Selected writings


  1. ^ a b Sherrill, Thomas J. (1999). "A Career of Controversy: The Anomaly of T.J.J. See". Journal for the History of Astronomy. Retrieved 9 January 2017. 
  2. ^ Peterson, Charles J. (2004). "The education of an astronomical maverick: T. J. J. See and the University of Missouri". Journal for the History of Astronomy. 35: 293–304. Bibcode:2004JHA....35..293P. 
  3. ^ a b See, T. J. J. (1895). "Micrometrical measures of double stars, made with the 26-inch refractor of the Leander Mc Cormick Observatory of the University of Virginia, from 1895 April 10 to May 5". The Astronomical Journal. 15: 97. Bibcode:1895AJ.....15...97S. doi:10.1086/102247.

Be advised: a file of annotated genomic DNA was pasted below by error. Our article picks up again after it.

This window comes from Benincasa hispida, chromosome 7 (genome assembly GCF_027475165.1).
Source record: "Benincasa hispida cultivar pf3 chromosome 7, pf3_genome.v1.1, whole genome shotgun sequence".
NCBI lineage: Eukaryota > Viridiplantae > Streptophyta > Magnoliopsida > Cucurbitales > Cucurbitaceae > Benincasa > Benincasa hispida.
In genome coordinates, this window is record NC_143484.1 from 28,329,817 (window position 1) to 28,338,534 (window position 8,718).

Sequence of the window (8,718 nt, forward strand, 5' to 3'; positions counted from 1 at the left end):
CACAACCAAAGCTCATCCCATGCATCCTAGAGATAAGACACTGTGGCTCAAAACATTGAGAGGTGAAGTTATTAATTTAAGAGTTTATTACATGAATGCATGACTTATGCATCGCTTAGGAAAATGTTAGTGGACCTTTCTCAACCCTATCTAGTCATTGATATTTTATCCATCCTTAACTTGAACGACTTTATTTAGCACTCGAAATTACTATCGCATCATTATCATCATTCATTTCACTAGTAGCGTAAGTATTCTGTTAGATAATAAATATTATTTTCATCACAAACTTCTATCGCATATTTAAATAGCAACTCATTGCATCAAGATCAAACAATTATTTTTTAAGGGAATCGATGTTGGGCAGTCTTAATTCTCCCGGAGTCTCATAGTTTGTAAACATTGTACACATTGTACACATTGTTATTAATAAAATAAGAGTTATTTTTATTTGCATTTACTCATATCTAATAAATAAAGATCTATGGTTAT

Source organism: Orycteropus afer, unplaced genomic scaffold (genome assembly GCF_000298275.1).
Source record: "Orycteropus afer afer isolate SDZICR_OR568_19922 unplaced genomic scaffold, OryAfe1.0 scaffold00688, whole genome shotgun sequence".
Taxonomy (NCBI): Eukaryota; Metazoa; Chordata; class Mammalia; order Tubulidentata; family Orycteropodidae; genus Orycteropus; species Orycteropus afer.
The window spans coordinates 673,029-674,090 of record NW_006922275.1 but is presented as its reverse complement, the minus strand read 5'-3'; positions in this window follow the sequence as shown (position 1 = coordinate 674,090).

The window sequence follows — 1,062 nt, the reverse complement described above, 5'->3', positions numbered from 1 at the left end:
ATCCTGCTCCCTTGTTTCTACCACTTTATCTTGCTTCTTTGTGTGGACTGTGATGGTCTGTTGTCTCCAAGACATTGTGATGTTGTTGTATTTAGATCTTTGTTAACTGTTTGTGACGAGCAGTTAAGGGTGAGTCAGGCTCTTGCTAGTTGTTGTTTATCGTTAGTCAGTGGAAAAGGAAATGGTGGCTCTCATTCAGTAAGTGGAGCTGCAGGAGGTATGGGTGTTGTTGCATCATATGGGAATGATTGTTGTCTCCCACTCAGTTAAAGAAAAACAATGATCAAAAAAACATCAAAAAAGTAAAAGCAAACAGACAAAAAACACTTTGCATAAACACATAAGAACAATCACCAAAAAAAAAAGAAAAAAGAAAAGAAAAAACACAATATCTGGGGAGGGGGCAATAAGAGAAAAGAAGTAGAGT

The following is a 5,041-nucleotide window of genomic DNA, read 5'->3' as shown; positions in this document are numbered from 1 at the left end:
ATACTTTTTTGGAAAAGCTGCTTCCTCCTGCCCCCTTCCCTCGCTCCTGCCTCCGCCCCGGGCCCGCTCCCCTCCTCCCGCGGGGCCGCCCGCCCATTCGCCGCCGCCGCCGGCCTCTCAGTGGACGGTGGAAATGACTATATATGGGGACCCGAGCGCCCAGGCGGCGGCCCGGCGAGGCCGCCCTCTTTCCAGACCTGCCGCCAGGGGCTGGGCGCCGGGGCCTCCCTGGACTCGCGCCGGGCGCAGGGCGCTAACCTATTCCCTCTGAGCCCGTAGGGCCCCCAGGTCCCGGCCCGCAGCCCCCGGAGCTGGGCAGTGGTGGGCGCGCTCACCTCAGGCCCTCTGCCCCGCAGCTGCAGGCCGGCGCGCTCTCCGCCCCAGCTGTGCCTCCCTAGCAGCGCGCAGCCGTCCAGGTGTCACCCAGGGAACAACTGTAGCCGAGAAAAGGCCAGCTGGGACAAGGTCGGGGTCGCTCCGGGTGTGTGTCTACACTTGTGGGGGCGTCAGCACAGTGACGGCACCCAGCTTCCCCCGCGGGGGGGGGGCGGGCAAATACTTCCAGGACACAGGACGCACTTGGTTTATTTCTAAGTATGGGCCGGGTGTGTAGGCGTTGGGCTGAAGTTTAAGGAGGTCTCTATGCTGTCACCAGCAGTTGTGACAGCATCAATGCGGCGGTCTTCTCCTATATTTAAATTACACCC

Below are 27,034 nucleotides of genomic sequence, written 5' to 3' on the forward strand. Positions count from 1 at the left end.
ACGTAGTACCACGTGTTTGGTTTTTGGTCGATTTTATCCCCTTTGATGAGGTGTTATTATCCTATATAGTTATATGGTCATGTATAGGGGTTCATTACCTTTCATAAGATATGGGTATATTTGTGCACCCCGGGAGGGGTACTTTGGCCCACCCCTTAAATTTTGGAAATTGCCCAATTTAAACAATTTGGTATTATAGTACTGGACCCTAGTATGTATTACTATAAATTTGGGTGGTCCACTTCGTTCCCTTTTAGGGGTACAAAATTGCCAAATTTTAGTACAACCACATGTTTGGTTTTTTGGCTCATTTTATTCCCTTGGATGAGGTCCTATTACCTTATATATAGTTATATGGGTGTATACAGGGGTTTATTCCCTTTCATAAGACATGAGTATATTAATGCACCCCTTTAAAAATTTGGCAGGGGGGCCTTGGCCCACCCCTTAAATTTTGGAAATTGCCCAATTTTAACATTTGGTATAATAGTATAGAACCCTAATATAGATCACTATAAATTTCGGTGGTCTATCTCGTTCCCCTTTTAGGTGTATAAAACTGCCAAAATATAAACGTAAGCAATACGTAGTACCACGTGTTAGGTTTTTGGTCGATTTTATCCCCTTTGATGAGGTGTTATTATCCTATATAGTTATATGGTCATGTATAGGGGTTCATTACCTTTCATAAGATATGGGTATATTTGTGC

4. ^ See, T. J. J. (1895). "Perturbations in the motion of the double star 70 Ophiuchi = T, 2272". The Astronomical Journal. 15: 180. Bibcode:1895AJ.....15..180S. doi:10.1086/102318. 
  5. ^ See, T. J. J. (1895). "Micrometrical measures of double stars". The Astronomical Journal. 15: 188. Bibcode:1895AJ.....15..188S. doi:10.1086/102329. 
  6. ^ See, T. J. J. (1896). "Researches on the orbit of 70 Ophiuchi, and on a periodic perturbation in the motion of the system arising from the action of an unseen body". The Astronomical Journal. 16: 17–23. Bibcode:1896AJ.....16...17S. doi:10.1086/102368. 
  7. ^ Holberg, Jay B. (2007). Sirius: Brightest Diamond in the Sky. Springer. pp. 158–167. ISBN 978-0-387-48941-4. 

Further reading

External links